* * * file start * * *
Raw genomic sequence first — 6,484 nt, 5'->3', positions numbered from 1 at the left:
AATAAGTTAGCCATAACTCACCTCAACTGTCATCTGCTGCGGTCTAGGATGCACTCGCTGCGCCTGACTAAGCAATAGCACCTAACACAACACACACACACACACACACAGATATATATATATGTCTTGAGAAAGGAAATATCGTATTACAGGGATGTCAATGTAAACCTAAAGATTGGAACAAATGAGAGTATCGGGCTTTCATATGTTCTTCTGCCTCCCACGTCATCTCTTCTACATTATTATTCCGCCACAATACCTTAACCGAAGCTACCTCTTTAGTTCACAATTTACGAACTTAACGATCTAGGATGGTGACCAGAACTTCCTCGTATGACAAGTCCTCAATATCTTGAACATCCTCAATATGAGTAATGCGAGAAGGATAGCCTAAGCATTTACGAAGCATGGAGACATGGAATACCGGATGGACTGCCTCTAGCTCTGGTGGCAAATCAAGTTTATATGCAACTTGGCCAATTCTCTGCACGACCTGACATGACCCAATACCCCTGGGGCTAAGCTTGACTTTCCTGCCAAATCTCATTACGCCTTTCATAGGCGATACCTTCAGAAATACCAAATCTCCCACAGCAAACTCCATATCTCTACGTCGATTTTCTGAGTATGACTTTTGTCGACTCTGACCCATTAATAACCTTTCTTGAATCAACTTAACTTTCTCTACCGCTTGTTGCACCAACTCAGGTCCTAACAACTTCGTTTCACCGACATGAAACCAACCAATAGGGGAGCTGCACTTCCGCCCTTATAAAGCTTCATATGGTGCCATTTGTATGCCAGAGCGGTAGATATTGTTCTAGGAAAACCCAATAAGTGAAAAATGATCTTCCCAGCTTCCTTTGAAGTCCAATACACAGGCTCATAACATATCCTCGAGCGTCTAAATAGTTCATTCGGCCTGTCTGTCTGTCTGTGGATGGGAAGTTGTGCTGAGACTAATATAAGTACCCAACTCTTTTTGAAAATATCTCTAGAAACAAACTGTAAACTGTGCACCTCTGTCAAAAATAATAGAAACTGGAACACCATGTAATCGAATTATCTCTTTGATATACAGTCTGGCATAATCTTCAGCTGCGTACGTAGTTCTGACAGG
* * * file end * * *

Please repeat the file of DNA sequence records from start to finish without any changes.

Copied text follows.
Raw genomic sequence first — 6,484 nt, 5'->3', positions numbered from 1 at the left:
AATAAGTTAGCCATAACTCACCTCAACTGTCATCTGCTGCGGTCTAGGATGCACTCGCTGCGCCTGACTAAGCAATAGCACCTAACACAACACACACACACACACACACAGATATATATATATGTCTTGAGAAAGGAAATATCGTATTACAGGGATGTCAATGTAAACCTAAAGATTGGAACAAATGAGAGTATCGGGCTTTCATATGTTCTTCTGCCTCCCACGTCATCTCTTCTACATTATTATTCCGCCACAATACCTTAACCGAAGCTACCTCTTTAGTTCACAATTTACGAACTTAACGATCTAGGATGGTGACCAGAACTTCCTCGTATGACAAGTCCTCAATATCTTGAACATCCTCAATATGAGTAATGCGAGAAGGATAGCCTAAGCATTTACGAAGCATGGAGACATGGAATACCGGATGGACTGCCTCTAGCTCTGGTGGCAAATCAAGTTTATATGCAACTTGGCCAATTCTCTGCACGACCTGACATGACCCAATACCCCTGGGGCTAAGCTTGACTTTCCTGCCAAATCTCATTACGCCTTTCATAGGCGATACCTTCAGAAATACCAAATCTCCCACAGCAAACTCCATATCTCTACGTCGATTTTCTGAGTATGACTTTTGTCGACTCTGACCCATTAATAACCTTTCTTGAATCAACTTAACTTTCTCTACCGCTTGTTGCACCAACTCAGGTCCTAACAACTTCGTTTCACCGACATGAAACCAACCAATAGGGGAGCTGCACTTCCGCCCTTATAAAGCTTCATATGGTGCCATTTGTATGCCAGAGCGGTAGATATTGTTCTAGGAAAACCCAATAAGTGAAAAATGATCTTCCCAGCTTCCTTTGAAGTCCAATACACAGGCTCATAACATATCCTCGAGCGTCTAAATAGTTCATTCGGCCTGTCTGTCTGTCTGTGGATGGGAAGTTGTGCTGAGACTAATATAAGTACCCAACTCTTTTTGAAAATATCTCTAGAAACAAACTGTAAACTGTGCACCTCTGTCAAAAATAATAGAAACTGGAACACCATGTAATCGAATTATCTCTTTGATATACAGTCTGGCATAATCTTCAGCTGCGTACGTAGTTCTGACAGG